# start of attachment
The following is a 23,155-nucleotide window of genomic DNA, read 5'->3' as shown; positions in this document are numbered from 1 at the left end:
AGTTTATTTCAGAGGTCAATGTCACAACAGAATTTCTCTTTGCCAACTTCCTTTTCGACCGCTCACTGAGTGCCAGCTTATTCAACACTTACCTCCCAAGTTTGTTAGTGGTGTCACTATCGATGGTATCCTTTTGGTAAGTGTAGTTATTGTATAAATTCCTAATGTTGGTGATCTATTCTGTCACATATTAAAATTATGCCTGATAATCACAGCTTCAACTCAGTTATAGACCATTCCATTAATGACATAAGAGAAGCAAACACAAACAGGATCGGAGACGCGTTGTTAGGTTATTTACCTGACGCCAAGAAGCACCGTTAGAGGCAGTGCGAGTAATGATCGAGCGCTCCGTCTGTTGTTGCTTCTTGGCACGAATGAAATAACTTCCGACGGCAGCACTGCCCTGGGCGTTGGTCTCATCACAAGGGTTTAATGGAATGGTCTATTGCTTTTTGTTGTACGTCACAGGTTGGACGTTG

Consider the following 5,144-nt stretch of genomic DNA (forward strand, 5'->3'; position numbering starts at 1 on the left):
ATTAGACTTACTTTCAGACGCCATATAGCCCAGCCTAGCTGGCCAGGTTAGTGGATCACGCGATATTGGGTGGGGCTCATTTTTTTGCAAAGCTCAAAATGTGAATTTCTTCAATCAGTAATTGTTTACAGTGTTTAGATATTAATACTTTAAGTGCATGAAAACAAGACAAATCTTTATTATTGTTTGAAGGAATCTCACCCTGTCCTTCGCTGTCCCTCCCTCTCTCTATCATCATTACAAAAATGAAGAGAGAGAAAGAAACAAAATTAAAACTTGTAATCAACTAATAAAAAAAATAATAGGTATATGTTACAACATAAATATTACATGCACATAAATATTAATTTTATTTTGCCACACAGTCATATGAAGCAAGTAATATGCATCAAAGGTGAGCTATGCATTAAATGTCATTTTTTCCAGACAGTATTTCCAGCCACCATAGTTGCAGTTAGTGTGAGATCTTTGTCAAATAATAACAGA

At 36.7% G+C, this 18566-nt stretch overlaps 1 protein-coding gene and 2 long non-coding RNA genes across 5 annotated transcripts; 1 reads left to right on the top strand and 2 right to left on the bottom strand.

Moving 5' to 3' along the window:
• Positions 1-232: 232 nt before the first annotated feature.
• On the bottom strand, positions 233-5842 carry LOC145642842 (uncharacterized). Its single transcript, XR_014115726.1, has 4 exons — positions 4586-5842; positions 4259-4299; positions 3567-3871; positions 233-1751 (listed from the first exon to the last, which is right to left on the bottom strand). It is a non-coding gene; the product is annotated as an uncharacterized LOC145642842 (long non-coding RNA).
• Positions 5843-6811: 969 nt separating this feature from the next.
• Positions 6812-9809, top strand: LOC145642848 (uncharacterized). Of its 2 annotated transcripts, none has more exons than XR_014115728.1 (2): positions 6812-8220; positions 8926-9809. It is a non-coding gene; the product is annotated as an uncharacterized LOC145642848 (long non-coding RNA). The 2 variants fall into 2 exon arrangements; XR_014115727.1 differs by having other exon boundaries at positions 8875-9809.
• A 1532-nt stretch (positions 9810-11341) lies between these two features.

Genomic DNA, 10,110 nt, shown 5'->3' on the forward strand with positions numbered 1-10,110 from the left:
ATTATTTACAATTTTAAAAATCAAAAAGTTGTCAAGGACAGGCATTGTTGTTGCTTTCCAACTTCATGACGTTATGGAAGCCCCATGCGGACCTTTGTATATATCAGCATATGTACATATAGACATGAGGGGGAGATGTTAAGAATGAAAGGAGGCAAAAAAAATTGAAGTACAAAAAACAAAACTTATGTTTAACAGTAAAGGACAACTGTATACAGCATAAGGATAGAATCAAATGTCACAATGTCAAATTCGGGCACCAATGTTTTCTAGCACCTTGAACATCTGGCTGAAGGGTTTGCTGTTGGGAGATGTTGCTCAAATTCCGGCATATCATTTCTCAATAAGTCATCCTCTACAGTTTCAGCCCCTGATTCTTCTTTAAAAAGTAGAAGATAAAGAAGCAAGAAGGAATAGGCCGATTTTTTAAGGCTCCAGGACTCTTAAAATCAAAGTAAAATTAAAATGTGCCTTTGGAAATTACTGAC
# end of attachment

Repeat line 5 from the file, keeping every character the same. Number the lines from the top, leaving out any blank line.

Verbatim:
At 36.7% G+C, this 18566-nt stretch overlaps 1 protein-coding gene and 2 long non-coding RNA genes across 5 annotated transcripts; 1 reads left to right on the top strand and 2 right to left on the bottom strand.